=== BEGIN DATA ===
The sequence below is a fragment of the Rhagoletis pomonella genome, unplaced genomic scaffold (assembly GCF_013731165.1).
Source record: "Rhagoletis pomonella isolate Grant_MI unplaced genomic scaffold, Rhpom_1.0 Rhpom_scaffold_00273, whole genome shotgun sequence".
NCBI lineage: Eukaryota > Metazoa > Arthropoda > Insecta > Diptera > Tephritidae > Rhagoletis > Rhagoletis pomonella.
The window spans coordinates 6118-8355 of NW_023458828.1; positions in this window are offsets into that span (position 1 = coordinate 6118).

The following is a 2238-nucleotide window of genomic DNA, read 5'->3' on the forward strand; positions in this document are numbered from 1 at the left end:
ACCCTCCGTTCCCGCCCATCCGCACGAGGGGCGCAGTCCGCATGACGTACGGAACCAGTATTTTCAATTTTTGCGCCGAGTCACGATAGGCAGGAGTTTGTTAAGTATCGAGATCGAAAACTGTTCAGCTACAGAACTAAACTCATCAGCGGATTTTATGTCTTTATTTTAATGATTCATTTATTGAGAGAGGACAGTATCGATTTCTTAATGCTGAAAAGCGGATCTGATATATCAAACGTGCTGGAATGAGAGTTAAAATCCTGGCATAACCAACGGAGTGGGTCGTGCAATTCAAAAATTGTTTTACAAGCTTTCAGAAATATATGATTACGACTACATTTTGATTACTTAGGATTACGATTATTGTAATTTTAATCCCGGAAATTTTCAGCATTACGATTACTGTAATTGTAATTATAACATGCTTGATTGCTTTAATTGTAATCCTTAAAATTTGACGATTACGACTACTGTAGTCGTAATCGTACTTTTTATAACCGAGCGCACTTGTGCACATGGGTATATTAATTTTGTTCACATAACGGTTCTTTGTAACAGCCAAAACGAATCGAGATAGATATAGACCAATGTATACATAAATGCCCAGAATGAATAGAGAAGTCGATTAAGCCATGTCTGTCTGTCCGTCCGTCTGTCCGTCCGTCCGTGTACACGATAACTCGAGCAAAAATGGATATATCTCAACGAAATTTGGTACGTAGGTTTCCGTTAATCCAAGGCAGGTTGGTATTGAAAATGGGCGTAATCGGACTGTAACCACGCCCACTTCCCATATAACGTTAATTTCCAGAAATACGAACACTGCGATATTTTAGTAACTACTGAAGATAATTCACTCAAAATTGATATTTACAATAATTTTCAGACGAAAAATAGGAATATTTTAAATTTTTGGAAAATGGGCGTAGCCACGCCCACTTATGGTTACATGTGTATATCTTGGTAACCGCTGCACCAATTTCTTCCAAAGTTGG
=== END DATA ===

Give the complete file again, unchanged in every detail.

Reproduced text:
The sequence below is a fragment of the Rhagoletis pomonella genome, unplaced genomic scaffold (assembly GCF_013731165.1).
Source record: "Rhagoletis pomonella isolate Grant_MI unplaced genomic scaffold, Rhpom_1.0 Rhpom_scaffold_00273, whole genome shotgun sequence".
NCBI lineage: Eukaryota > Metazoa > Arthropoda > Insecta > Diptera > Tephritidae > Rhagoletis > Rhagoletis pomonella.
The window spans coordinates 6118-8355 of NW_023458828.1; positions in this window are offsets into that span (position 1 = coordinate 6118).

The following is a 2238-nucleotide window of genomic DNA, read 5'->3' on the forward strand; positions in this document are numbered from 1 at the left end:
ACCCTCCGTTCCCGCCCATCCGCACGAGGGGCGCAGTCCGCATGACGTACGGAACCAGTATTTTCAATTTTTGCGCCGAGTCACGATAGGCAGGAGTTTGTTAAGTATCGAGATCGAAAACTGTTCAGCTACAGAACTAAACTCATCAGCGGATTTTATGTCTTTATTTTAATGATTCATTTATTGAGAGAGGACAGTATCGATTTCTTAATGCTGAAAAGCGGATCTGATATATCAAACGTGCTGGAATGAGAGTTAAAATCCTGGCATAACCAACGGAGTGGGTCGTGCAATTCAAAAATTGTTTTACAAGCTTTCAGAAATATATGATTACGACTACATTTTGATTACTTAGGATTACGATTATTGTAATTTTAATCCCGGAAATTTTCAGCATTACGATTACTGTAATTGTAATTATAACATGCTTGATTGCTTTAATTGTAATCCTTAAAATTTGACGATTACGACTACTGTAGTCGTAATCGTACTTTTTATAACCGAGCGCACTTGTGCACATGGGTATATTAATTTTGTTCACATAACGGTTCTTTGTAACAGCCAAAACGAATCGAGATAGATATAGACCAATGTATACATAAATGCCCAGAATGAATAGAGAAGTCGATTAAGCCATGTCTGTCTGTCCGTCCGTCTGTCCGTCCGTCCGTGTACACGATAACTCGAGCAAAAATGGATATATCTCAACGAAATTTGGTACGTAGGTTTCCGTTAATCCAAGGCAGGTTGGTATTGAAAATGGGCGTAATCGGACTGTAACCACGCCCACTTCCCATATAACGTTAATTTCCAGAAATACGAACACTGCGATATTTTAGTAACTACTGAAGATAATTCACTCAAAATTGATATTTACAATAATTTTCAGACGAAAAATAGGAATATTTTAAATTTTTGGAAAATGGGCGTAGCCACGCCCACTTATGGTTACATGTGTATATCTTGGTAACCGCTGCACCAATTTCTTCCAAAGTTGG